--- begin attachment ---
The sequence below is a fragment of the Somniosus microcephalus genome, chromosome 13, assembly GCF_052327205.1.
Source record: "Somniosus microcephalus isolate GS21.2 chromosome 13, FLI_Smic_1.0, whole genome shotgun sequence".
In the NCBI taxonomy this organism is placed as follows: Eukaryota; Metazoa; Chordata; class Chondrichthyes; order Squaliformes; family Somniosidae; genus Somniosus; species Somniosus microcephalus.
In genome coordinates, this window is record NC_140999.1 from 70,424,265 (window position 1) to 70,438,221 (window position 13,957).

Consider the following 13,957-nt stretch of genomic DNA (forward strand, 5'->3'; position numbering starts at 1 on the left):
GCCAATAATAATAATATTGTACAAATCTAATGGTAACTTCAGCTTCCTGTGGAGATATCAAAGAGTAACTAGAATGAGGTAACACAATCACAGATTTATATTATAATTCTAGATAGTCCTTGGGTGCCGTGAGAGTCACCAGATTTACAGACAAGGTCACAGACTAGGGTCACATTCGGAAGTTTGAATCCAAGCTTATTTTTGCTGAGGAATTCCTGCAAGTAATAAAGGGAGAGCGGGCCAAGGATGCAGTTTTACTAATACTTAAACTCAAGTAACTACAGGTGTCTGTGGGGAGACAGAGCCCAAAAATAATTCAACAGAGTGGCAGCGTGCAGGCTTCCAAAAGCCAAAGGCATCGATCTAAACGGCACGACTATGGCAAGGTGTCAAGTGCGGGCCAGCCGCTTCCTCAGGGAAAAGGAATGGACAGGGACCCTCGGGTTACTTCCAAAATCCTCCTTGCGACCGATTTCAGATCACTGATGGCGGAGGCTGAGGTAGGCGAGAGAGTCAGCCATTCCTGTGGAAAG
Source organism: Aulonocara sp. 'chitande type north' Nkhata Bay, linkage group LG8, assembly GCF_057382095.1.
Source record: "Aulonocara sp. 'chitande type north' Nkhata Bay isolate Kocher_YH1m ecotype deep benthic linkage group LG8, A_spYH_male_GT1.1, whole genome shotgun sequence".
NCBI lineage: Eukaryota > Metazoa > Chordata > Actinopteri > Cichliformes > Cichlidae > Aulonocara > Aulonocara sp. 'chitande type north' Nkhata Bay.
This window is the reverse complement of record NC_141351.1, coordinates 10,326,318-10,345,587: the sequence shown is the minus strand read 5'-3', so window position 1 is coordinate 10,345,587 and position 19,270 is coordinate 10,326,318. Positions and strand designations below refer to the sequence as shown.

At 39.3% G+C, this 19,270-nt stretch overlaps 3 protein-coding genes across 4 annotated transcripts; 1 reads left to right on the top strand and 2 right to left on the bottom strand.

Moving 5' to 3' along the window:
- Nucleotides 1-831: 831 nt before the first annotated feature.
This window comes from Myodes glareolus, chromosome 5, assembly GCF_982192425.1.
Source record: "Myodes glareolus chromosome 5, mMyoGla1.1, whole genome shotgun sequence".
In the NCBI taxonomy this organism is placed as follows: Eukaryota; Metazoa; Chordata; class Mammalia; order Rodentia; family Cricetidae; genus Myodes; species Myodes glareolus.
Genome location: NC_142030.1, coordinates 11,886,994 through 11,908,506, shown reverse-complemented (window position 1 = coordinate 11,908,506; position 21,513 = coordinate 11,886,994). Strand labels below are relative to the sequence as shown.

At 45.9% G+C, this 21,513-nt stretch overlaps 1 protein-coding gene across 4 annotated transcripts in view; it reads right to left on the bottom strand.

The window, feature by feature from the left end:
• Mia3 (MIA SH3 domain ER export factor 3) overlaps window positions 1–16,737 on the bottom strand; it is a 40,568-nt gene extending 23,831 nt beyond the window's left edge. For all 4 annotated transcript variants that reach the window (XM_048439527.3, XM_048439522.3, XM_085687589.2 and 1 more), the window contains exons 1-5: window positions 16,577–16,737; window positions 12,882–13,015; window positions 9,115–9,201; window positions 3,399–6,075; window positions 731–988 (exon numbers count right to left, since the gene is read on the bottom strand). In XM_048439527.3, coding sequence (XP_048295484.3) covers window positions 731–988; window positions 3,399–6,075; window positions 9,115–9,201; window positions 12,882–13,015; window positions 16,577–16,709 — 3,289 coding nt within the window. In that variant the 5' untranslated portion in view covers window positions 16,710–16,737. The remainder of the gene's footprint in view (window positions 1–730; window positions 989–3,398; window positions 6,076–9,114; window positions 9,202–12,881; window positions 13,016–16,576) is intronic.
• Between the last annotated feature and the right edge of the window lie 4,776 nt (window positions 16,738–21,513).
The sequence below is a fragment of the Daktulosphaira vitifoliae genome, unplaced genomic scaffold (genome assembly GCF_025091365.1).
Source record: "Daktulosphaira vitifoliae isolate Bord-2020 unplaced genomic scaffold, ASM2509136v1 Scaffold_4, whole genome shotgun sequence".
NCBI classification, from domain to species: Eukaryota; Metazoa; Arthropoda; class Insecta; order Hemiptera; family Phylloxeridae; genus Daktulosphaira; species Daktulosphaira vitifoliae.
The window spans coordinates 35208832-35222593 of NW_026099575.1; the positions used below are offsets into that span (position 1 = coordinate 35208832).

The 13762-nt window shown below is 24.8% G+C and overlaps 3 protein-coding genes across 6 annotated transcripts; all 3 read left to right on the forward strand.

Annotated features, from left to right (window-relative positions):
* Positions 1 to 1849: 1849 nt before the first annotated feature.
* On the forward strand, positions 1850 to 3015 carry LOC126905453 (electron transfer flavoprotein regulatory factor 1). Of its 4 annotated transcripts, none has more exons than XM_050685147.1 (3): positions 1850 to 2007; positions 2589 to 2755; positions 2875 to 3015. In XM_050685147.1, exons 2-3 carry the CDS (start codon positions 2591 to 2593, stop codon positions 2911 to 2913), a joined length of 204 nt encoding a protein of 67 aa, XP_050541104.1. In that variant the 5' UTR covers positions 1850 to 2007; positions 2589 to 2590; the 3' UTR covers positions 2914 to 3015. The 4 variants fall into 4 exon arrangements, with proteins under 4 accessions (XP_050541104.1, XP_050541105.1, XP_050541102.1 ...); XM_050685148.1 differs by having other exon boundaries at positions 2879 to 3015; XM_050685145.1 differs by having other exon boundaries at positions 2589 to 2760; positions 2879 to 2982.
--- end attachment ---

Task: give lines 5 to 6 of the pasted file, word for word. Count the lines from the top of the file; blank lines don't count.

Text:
Consider the following 13,957-nt stretch of genomic DNA (forward strand, 5'->3'; position numbering starts at 1 on the left):
GCCAATAATAATAATATTGTACAAATCTAATGGTAACTTCAGCTTCCTGTGGAGATATCAAAGAGTAACTAGAATGAGGTAACACAATCACAGATTTATATTATAATTCTAGATAGTCCTTGGGTGCCGTGAGAGTCACCAGATTTACAGACAAGGTCACAGACTAGGGTCACATTCGGAAGTTTGAATCCAAGCTTATTTTTGCTGAGGAATTCCTGCAAGTAATAAAGGGAGAGCGGGCCAAGGATGCAGTTTTACTAATACTTAAACTCAAGTAACTACAGGTGTCTGTGGGGAGACAGAGCCCAAAAATAATTCAACAGAGTGGCAGCGTGCAGGCTTCCAAAAGCCAAAGGCATCGATCTAAACGGCACGACTATGGCAAGGTGTCAAGTGCGGGCCAGCCGCTTCCTCAGGGAAAAGGAATGGACAGGGACCCTCGGGTTACTTCCAAAATCCTCCTTGCGACCGATTTCAGATCACTGATGGCGGAGGCTGAGGTAGGCGAGAGAGTCAGCCATTCCTGTGGAAAG